LOS ANGELES (FinalCall.com) – Prosecutors have dismissed gang enhancement charges against members of a revolutionary liberation group that are awaiting trial on alleged illegal weapons charges. The dismissal comes one week after members of the Black Riders Liberation Party (BRLP) and other police brutality groups demanded their freedom at a press conference in Leimert Park on March 4.
Now prosecutors must decide whether to drop all charges and re-file the case without the gang enhancement, or proceed without it. The next hearing is set for March 26.
Meanwhile, bail for the BRLP’s leaders, General Wolverine Shakur (aka General T.A.C.O.–Taking All Capitalists Out), Aryana Shakur, his wife, Sechzwan White (aka Stress) and Nadia Shakur, has been set from $500,000 to $1 million.
“The judge agreed with us that the primary activities of the Black Riders is not the commission of crimes. They’re a political organization. You may not like what they have to say, but they are not a criminal street gang, robbing people, selling drugs or doing what gangs do,” said Atty. Aaron Jansen, who represents Mr. White.
The gang enhancement charge would have prohibited the group from congregating and organizing, which represents much of their activities throughout their community, activists noted.
According to a spokesperson, Comrade Lala, the BRLP was developed by members of the Bloods and Crips street gangs, who stopped gangbanging after educating themselves about history, slavery, repression and government oppression. Now, she said, they work to help others reform.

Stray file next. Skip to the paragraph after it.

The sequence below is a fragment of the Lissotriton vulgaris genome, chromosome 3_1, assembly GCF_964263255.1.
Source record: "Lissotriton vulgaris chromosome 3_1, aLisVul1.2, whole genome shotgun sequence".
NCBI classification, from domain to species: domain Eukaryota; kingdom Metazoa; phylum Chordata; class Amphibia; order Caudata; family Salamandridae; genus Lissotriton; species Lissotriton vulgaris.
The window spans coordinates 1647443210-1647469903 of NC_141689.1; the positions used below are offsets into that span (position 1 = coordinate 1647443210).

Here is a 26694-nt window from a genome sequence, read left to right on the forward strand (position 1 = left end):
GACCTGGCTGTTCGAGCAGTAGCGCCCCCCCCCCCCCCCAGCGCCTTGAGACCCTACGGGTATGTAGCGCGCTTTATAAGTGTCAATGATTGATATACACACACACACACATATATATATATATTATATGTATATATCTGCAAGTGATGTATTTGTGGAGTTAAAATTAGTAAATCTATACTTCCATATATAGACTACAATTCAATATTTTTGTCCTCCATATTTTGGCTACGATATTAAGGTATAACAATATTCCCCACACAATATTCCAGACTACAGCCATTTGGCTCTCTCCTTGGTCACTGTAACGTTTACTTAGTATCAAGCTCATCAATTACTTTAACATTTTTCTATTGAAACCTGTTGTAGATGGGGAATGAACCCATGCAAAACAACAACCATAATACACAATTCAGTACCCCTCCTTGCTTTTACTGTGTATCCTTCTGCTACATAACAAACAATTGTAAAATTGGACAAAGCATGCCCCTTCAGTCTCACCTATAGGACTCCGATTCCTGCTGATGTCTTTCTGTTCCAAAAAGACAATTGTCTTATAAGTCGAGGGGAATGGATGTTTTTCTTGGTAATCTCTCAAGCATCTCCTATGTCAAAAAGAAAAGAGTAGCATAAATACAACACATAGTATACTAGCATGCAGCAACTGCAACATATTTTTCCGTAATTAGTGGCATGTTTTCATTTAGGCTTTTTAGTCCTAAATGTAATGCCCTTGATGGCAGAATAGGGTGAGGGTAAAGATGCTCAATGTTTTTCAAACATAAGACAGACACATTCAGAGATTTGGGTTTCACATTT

The Black Riders were arrested days apart in September, according to reports. One in L.A., two in Highland, Calif. (approximately one and one-half hours away) and the other in Oakland, Calif. The group insists they were targeted for their opposition to police brutality and suppression.
Police charged that the Black Riders were seeking weapons to shoot up various police stations throughout the city. They were infiltrated by an undercover police officer that offered to donate money and resources to the group, Atty. Jansen said, but they are innocent of any crimes.
The Black Riders’ case resembles the case of the “Liberty City 7”, where seven Black men were tried in December on charges of conspiring to blow up the Chicago Sears Tower and Federal Bureau of Investigations (FBI) offices throughout the U.S. Their group, The Seas of David, was also infiltrated by FBI agents who were posing as members of al-Qaeda.
In the case of the Liberty City 7, Lyglenson Lemorin, a native of Haiti, was acquitted of all charges. The other six cases ended in a mistrial. But after the trial, agents rearrested Mr. Lemorin, and all seven are being retried.
DeAngelo Jones of the Revolutionary Autonomous Communities and Cop Watch Los Angeles expressed solidarity with the Black Riders. “The state’s gang enhancements and injunctions only criminalize and demonize our youth community organizers like the Riders, or anyone who chooses to organize outside of the state or the non-profit industrial complex,” he said. He called for the freedom of the Black Riders and all political prisoners.
Dedon Kamathi, an L.A.-based political scientist said elders should support the youth, particularly that those who have transformed from gang backgrounds and have been victimized by the crack cocaine epidemic. “Rather than getting involved in the social engineering programming, which has African brothers and sisters declare war on each other, they have taken the ideological and political mantle of revolution to create a social order against capitalism and racism,” he said.
Georgina Lopez of the October 22nd Coalition, which works to stop police oppression, said the Black Riders’ struggle is against abuse of power. “The police are the ones with all the weapons, tactics and organization to oppress our community and we’re not going to let them stop us from saying it’s wrong to shoot someone in the back of the head or back,” she said.